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Server Supply Breakout Board

We are in the process of developing a board for breaking out a 12V server power supply. Boards will be available Thursday, March 6th at 9:00 AM (Central Time). Place orders by emailing sales@gekkoscience.com. Any orders placed before 9:00 AM central time will be ignored.

A couple of people have wanted to know how these mount, so below is a picture of the mechanical layout of the board, as you can see there are three screw holes which should be suitable for either M3 or #4 screws.

Mechanical Drawing:

Q. How can I buy these?

A. By emailing sales@gekkoscience.com We take payment in either paypal or bitcoin.

Q. What power supplies can you use with this?

A. Server supplies typically have strange connectors, so you can only use boards with the power supply they were designed for. Obviously, we plan to make boards for the supplies which would be most useful to people. We are selling Dell 2950 Powedge Server Supply, and we are designing a board for the HP DPS-800GBA power supply. The DPS-2000 has also been suggested and will probably follow. Both of these supplies are plentiful and cheap. Got a recommendation? Let us know.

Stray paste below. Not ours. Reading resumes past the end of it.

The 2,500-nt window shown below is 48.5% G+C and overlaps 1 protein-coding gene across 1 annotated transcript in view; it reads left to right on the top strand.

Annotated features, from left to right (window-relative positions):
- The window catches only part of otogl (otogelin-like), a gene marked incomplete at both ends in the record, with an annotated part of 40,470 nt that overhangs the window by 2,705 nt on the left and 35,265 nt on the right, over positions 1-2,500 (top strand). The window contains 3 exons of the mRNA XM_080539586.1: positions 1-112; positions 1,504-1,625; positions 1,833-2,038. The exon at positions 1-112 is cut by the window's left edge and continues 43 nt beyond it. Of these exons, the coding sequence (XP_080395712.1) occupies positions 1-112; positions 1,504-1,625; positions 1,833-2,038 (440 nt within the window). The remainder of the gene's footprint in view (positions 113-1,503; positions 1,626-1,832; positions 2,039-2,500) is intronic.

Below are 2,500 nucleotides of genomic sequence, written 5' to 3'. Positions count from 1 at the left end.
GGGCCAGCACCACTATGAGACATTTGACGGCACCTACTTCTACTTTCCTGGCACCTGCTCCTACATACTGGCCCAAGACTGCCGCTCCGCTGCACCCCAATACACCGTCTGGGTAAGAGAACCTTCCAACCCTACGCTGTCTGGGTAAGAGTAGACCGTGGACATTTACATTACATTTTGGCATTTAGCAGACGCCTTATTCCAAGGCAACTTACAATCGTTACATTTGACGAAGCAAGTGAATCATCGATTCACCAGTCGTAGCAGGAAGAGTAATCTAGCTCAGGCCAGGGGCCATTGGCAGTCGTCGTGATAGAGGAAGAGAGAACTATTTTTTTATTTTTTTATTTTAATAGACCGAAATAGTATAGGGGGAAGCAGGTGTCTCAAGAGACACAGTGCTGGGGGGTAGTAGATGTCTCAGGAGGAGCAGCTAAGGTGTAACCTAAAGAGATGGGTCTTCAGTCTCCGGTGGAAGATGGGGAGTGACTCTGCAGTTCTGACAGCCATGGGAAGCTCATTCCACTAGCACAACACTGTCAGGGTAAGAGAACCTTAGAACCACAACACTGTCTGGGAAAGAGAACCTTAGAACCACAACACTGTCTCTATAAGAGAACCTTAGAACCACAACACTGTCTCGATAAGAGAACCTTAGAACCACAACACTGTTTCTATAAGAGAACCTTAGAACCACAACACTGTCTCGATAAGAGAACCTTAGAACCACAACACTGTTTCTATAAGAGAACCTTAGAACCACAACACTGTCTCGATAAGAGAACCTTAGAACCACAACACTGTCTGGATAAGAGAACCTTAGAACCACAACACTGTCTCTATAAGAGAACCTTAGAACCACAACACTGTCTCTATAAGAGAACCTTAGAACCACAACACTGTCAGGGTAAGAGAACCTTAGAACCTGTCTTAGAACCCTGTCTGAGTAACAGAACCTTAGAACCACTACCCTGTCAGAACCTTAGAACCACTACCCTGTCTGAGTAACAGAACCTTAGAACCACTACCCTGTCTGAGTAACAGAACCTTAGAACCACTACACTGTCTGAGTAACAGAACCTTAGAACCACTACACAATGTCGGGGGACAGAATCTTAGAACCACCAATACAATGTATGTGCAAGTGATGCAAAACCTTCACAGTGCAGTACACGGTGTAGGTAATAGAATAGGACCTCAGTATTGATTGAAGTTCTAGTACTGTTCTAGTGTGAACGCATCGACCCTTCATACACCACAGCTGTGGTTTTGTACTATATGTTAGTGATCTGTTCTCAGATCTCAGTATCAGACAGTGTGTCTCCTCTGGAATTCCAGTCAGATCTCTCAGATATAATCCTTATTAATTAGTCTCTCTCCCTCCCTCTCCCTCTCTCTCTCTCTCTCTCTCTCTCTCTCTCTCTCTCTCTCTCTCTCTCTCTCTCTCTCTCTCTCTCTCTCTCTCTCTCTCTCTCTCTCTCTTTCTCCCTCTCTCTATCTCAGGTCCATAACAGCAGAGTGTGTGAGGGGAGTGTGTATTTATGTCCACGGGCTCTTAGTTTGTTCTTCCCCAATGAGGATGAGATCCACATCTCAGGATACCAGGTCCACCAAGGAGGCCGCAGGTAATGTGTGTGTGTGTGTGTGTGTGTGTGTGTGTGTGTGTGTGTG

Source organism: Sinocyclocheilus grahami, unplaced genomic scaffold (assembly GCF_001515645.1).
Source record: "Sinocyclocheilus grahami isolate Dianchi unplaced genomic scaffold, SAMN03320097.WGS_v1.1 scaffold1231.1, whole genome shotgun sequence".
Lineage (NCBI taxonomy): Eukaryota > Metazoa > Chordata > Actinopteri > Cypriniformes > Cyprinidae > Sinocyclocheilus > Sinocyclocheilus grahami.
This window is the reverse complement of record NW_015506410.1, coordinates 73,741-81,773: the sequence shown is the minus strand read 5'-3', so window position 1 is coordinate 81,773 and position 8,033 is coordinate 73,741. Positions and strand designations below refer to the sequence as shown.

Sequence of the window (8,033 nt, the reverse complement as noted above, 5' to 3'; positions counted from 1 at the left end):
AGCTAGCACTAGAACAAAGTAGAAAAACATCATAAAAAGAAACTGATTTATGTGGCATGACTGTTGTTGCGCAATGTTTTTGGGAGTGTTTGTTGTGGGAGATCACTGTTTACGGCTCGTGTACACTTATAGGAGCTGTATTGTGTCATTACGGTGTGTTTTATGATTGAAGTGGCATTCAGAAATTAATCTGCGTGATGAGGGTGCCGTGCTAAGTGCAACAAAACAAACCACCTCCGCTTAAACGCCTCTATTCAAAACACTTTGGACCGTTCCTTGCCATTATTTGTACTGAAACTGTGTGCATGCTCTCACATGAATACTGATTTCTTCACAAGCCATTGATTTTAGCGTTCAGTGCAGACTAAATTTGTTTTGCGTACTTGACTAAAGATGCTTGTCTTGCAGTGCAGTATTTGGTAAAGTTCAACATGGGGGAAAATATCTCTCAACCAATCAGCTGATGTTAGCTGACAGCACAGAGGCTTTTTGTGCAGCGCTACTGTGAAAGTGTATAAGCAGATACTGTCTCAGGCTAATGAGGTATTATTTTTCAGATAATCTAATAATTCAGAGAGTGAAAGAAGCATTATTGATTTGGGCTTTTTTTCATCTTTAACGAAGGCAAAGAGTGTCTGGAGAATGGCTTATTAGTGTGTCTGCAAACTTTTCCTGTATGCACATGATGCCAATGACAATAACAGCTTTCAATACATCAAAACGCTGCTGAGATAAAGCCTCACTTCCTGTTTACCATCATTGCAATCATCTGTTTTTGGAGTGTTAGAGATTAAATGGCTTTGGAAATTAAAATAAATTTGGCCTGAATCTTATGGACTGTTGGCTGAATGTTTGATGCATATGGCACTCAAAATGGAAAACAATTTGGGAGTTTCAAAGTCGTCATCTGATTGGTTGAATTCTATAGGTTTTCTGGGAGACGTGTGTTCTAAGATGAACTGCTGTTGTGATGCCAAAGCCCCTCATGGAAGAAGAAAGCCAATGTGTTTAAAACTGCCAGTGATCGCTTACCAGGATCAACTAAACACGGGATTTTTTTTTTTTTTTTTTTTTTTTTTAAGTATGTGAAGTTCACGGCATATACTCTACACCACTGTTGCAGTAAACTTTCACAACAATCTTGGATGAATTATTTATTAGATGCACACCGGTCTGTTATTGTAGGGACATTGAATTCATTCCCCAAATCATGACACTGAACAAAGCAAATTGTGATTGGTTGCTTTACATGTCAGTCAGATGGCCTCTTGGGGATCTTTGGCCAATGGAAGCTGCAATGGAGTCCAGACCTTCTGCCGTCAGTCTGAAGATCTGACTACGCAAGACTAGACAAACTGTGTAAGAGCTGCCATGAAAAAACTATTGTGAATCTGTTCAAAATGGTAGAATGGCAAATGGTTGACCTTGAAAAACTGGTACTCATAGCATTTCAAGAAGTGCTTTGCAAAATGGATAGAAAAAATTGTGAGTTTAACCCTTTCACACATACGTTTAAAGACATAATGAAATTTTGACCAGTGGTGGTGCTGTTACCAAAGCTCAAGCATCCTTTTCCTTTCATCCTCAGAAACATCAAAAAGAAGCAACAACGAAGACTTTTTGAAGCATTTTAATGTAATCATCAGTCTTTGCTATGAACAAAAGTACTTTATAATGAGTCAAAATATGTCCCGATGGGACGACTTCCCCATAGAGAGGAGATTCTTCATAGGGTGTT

Q. What features are be available?

A. We have a 0.1 inch spacing pin header which breaks out commonly used power supply features:
+ 5V and 3.3V outputs for driving auxiliary controllers.
+ The current share pin to tie together if you wish to use more than one power supply at a time.
+ Current sense pin, to measure current consumption.
+ External fan speed controller.
+ External on for turning more than one supply on at the flip of a single switch.
+ Power good signal to indicate whether the supply is functioning properly.

Q. Why would I buy your board instead of just using a large ATX supply?

A. Our board is cheaper and has more features. You can buy server supplies that run at about 90% efficiency for $10 bucks and put our board on. Most large ATX supplies with a high current output on a single 12V rail are very expensive. Server supplies are designed to share load, so you can just add more supplies until you have enough power. Since the cables are whatever the user decides, there's no need to deal with the octopus of cables on an ATX supply. You can run an auxiliary controller, measure the efficiency, and still save money. Plus, if a supply fails, you can replace it at minimal cost and reuse the controller and the cables. For applications that require redundant power, you can even hook up enough power supplies to function redundantly, and no suffer downtime if this occurs.

Q. What is the power out connector on these boards?

A. The power connectors are screw terminals, so you can use whatever cables you want. We are selling 18 inch cables with a spade connector on one end and 6-pin PCIE connector on the other for $3.50.